Walter Kirn

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Walter Kirn
Born August 3, 1962
Akron, Ohio
Nationality United States
Education English Literature
Alma mater Princeton University, Oxford University
Occupation Novelist, literary critic, essayist
Religion Formerly Mormon
Awards 2009 William Law X-Mormon of the Year

Walter Kirn (born August 3, 1962)[1] is an American novelist, literary critic, and essayist. He is the author of eight books, most notably Up in the Air, which was made into a movie starring George Clooney, and Blood Will Out, a memoir of his friendship with the imposter and convicted murderer, Clark Rockefeller.

Overview[edit]

A 1983 graduate of Princeton University, he has published a collection of short stories and several novels, including Thumbsucker, which was made into a 2005 film featuring Keanu Reeves and Vince Vaughn; Up in the Air, which was made into a 2009 film directed by Jason Reitman; and Mission to America. In 2005, he took over blogger Andrew Sullivan's publication for a few weeks while Sullivan was on vacation. He has also written The Unbinding, an Internet-only novel that was published in Slate magazine.[2]

He has also reviewed books for New York Magazine and has written for The New York Times Book Review and New York Times Sunday Magazine, and is a contributing editor of Time, where he has received popularity for his entertaining and sometimes humorous first-person essays among other articles of interest. He also served as an American cultural correspondent for the BBC.

In addition to teaching nonfiction writing at the University of Montana, Kirn was the 2008–09 Vare Nonfiction Writer in Residence at the University of Chicago.[3] He received his A.B. in English at Princeton University in 1983, and obtained a second undergraduate degree in English Literature at Oxford University, where he was a Keasbey Scholar.[4]

Personal life[edit]

Kirn was born in Akron, Ohio but grew up in Marine on St. Croix, Minnesota. After high school, he attended Macalester College for one year before transferring to Princeton University.[5] Kirn's family joined The Church of Jesus Christ of Latter-day Saints when he was twelve, but Kirn is no longer affiliated with the church.[6] Kirn received the 2009 William Law X-Mormon of the Year award.[7] In 1995, Kirn married Maggie McGuane, daughter of actress Margot Kidder and novelist Thomas McGuane. Kirn was 32 at the time; McGuane was 19.[8] The couple had two children, Maisie (b. 1998) and Charlie (b. 2001), but have since divorced.[9] Kirn is now dating magazine writer Amanda Fortini.[10] The two split their time between Livingston, Montana and Los Angeles, California.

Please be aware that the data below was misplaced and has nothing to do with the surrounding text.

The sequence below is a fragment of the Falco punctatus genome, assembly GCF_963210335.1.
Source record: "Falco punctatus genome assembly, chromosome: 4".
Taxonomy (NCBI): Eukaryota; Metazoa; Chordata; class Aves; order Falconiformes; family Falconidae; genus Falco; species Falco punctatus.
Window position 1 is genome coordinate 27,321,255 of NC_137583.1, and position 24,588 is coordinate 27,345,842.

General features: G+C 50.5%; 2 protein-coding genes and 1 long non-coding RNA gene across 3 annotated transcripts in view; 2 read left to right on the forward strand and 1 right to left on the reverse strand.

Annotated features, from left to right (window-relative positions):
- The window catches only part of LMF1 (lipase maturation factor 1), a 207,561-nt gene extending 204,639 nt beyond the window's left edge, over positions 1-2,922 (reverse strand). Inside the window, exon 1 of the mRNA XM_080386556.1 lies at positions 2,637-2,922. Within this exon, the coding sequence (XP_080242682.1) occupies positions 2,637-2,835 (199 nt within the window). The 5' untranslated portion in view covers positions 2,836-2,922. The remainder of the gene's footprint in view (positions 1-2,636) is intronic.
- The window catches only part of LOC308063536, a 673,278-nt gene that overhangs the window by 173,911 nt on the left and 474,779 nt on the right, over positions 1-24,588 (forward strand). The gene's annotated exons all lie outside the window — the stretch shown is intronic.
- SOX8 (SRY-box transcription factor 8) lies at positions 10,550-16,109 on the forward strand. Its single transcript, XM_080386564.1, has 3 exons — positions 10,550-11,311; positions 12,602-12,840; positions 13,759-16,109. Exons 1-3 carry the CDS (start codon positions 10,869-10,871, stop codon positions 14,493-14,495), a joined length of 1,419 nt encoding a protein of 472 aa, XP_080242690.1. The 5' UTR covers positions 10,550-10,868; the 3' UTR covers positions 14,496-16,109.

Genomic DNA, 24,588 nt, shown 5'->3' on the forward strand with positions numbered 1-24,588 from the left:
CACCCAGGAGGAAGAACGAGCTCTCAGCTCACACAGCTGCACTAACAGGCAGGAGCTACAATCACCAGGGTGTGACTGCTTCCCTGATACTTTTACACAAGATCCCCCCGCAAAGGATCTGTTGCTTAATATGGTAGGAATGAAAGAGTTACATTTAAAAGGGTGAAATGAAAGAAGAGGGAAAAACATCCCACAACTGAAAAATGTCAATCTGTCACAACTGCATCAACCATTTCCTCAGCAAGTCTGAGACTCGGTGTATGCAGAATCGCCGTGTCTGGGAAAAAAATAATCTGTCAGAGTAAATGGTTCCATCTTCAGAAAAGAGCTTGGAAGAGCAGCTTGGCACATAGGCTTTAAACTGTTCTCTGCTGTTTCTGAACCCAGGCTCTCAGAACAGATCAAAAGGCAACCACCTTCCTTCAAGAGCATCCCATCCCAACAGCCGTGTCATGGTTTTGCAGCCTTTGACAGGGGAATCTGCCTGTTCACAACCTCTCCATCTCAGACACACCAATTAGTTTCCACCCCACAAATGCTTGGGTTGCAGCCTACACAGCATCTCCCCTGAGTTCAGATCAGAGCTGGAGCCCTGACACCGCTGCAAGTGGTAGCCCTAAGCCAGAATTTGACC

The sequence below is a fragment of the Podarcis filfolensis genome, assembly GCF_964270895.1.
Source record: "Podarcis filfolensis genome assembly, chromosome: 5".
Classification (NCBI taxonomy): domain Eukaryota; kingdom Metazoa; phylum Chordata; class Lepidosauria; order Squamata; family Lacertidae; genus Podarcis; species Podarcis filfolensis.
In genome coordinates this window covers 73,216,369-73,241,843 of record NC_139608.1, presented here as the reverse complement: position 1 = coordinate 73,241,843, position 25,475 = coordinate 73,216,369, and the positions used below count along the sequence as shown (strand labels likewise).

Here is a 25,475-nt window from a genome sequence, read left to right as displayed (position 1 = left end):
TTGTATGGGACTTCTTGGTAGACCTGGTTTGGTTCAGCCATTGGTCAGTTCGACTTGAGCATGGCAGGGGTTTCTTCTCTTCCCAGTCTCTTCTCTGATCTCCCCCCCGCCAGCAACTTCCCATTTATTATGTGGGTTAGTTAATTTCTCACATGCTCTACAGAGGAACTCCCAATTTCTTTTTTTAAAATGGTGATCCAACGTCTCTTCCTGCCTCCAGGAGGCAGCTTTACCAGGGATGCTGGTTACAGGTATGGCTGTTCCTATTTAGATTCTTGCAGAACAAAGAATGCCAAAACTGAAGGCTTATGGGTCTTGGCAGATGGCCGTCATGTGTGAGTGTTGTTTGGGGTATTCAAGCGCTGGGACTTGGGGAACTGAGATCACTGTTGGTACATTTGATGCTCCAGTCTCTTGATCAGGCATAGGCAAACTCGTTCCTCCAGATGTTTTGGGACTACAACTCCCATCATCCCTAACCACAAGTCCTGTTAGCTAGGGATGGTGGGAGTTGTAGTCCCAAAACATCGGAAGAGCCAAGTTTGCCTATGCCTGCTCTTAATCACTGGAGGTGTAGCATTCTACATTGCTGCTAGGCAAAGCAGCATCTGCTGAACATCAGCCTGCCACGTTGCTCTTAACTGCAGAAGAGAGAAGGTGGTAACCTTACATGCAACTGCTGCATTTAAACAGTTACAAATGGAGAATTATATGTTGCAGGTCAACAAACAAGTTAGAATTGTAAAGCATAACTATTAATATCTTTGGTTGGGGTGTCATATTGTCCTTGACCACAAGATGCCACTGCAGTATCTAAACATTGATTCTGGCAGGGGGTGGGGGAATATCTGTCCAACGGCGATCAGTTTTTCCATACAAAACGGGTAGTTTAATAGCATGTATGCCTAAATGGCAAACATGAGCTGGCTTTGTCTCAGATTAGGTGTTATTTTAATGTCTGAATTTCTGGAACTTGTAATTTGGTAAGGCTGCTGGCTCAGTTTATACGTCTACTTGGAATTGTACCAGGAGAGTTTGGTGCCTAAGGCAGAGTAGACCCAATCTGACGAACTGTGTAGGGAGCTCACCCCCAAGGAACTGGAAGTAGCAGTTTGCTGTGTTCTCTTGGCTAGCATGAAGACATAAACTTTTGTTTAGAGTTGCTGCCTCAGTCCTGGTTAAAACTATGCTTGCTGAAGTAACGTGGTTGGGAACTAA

Bibliography[edit]

Filmography[edit]

References[edit]

  1. ^ "Walter Kirn". Mormon Literature Database. Brigham Young University. c. 2003. Retrieved June 30, 2010. 
  2. ^ "The Unbinding: An exclusive Slate novel. By Walter Kim". Slate. Retrieved 2006-06-22. 
  3. ^ Coming This Fall: Walter Kirn
  4. ^ "Walter Kirn". Retrieved 2009-07-06. 
  5. ^ Kirn, Walter (2005-01-05). "Lost in the Meritocracy". The Atlantic. Retrieved 2014-07-20. 
  6. ^ NPR: Writer Walter Kirn, on a 'Mission to America'
  7. ^ Mainstreet Plaza – The 2009 William Law X-Mormon of the Year: Walter Kirn
  8. ^ Brozan, Nadine (1995-08-16). "Chronicle". The New York Times. Retrieved 2010-05-27. 
  9. ^ [http://www.q-and-a.org/Transcript/?ProgramID=1239 - Walter Kirn Author, "Lost in the Meritocracy: The Undereducation of an Overachiever"]
  10. ^ Pressler, Jessica (2010-04-12). "That’s It, We Know Far Too Much About Walter Kirn’s Relationship". NYMag.com. Retrieved 2014-07-20. 

External links[edit]